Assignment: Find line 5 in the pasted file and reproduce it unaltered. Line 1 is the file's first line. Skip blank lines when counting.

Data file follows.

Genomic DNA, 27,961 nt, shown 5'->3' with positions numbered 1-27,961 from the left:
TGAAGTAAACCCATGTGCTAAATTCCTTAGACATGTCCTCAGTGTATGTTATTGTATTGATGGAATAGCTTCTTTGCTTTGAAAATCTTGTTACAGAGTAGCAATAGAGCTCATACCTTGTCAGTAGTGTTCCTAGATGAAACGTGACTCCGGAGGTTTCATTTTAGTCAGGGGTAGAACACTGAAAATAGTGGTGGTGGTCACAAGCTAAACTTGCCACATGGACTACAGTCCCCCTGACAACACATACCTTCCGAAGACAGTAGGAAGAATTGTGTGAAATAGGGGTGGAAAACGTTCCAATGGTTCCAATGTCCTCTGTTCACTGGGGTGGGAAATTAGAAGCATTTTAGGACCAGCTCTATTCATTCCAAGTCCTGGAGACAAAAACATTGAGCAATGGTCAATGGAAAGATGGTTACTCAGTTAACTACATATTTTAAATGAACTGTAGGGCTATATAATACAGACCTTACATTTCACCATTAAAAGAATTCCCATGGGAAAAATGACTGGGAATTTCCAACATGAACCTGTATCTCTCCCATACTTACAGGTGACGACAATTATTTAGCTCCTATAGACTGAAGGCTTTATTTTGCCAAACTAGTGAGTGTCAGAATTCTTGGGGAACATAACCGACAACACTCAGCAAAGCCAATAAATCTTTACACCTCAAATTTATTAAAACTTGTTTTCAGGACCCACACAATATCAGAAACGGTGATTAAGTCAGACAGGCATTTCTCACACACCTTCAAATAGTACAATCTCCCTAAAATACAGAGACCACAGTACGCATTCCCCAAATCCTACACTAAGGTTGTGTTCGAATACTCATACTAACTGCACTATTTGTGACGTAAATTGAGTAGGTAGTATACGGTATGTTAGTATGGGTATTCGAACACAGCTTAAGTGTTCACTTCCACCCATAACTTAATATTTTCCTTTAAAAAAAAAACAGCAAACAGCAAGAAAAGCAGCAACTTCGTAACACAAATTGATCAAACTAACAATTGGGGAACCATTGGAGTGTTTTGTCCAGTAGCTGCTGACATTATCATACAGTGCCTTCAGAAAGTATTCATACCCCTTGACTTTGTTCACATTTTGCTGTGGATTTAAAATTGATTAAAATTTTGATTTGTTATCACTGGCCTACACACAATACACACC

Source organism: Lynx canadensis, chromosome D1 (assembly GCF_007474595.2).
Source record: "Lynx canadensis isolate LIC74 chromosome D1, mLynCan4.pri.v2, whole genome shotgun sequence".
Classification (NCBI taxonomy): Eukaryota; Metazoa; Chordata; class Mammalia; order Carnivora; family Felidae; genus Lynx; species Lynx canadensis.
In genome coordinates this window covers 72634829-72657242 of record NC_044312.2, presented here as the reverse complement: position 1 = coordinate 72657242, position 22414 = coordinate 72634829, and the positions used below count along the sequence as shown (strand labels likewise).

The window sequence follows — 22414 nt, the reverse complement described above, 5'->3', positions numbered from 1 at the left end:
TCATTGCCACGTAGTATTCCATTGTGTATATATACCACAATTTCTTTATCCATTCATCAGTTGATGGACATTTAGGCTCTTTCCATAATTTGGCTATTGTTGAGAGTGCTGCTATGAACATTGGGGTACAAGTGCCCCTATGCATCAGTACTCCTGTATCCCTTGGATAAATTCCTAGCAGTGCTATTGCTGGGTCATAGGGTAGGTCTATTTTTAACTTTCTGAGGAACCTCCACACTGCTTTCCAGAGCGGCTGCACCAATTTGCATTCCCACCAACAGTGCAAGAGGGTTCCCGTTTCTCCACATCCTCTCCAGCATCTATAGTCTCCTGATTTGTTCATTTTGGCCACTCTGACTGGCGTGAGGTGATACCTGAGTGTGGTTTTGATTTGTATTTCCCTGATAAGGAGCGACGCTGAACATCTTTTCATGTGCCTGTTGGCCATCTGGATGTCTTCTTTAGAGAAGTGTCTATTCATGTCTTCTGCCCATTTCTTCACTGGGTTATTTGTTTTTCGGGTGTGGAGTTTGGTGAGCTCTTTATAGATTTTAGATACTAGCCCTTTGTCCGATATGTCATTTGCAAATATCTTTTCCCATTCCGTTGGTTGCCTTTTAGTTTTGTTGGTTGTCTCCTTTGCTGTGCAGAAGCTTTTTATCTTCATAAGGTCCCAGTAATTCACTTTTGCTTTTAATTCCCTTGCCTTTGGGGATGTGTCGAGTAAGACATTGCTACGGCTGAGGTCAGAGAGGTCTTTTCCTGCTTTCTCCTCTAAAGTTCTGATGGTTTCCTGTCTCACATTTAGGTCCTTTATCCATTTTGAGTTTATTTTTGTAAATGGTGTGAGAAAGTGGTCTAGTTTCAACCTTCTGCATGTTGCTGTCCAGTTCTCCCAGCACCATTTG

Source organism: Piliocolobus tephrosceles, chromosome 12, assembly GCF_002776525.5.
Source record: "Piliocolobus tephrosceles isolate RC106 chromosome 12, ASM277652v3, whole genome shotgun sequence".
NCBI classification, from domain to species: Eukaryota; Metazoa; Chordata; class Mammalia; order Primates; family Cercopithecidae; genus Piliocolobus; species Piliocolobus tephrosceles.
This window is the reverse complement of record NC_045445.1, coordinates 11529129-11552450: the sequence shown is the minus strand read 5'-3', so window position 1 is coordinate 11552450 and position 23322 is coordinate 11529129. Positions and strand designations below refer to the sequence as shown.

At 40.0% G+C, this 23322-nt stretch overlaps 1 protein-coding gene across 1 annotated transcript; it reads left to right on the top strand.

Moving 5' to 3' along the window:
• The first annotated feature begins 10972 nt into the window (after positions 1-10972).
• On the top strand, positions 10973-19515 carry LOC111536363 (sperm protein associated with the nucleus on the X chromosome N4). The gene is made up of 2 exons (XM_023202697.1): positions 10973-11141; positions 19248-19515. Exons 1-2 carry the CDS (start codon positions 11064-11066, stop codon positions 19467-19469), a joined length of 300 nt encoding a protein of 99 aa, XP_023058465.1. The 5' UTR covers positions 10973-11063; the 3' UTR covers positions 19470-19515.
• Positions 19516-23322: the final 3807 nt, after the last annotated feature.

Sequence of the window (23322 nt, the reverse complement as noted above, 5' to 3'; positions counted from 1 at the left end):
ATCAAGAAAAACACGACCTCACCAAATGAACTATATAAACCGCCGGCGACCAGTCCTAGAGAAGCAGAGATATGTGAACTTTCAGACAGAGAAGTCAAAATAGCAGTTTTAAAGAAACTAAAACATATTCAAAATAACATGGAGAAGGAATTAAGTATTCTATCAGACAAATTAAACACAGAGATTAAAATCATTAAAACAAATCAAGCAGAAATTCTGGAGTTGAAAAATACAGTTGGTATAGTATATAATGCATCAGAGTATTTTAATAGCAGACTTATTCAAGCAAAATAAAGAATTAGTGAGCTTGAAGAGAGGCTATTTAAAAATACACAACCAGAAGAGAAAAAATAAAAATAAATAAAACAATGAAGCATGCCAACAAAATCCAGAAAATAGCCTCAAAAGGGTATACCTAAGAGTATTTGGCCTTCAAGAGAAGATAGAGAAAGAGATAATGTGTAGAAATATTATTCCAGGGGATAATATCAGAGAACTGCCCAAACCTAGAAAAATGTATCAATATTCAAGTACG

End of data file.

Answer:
Classification (NCBI taxonomy): Eukaryota; Metazoa; Chordata; class Mammalia; order Carnivora; family Felidae; genus Lynx; species Lynx canadensis.